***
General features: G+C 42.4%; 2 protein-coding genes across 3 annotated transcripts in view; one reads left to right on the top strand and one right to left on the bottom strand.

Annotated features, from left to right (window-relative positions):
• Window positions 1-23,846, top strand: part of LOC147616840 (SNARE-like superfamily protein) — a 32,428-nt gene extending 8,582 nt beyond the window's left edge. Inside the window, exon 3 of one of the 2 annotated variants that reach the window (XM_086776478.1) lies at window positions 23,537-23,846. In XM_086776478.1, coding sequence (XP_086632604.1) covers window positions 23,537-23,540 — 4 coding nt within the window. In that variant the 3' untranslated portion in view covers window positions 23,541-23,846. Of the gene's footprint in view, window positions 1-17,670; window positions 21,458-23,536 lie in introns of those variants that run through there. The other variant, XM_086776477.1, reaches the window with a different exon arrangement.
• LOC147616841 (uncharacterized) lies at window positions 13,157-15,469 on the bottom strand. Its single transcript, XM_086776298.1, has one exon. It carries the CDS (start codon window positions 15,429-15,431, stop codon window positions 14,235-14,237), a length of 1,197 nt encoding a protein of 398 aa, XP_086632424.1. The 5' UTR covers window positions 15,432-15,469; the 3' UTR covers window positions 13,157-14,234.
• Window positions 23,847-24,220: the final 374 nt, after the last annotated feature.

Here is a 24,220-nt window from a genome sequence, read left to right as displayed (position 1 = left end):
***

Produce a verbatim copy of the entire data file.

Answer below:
General features: G+C 42.4%; 2 protein-coding genes across 3 annotated transcripts in view; one reads left to right on the top strand and one right to left on the bottom strand.

Annotated features, from left to right (window-relative positions):
• Window positions 1-23,846, top strand: part of LOC147616840 (SNARE-like superfamily protein) — a 32,428-nt gene extending 8,582 nt beyond the window's left edge. Inside the window, exon 3 of one of the 2 annotated variants that reach the window (XM_086776478.1) lies at window positions 23,537-23,846. In XM_086776478.1, coding sequence (XP_086632604.1) covers window positions 23,537-23,540 — 4 coding nt within the window. In that variant the 3' untranslated portion in view covers window positions 23,541-23,846. Of the gene's footprint in view, window positions 1-17,670; window positions 21,458-23,536 lie in introns of those variants that run through there. The other variant, XM_086776477.1, reaches the window with a different exon arrangement.
• LOC147616841 (uncharacterized) lies at window positions 13,157-15,469 on the bottom strand. Its single transcript, XM_086776298.1, has one exon. It carries the CDS (start codon window positions 15,429-15,431, stop codon window positions 14,235-14,237), a length of 1,197 nt encoding a protein of 398 aa, XP_086632424.1. The 5' UTR covers window positions 15,432-15,469; the 3' UTR covers window positions 13,157-14,234.
• Window positions 23,847-24,220: the final 374 nt, after the last annotated feature.

Here is a 24,220-nt window from a genome sequence, read left to right as displayed (position 1 = left end):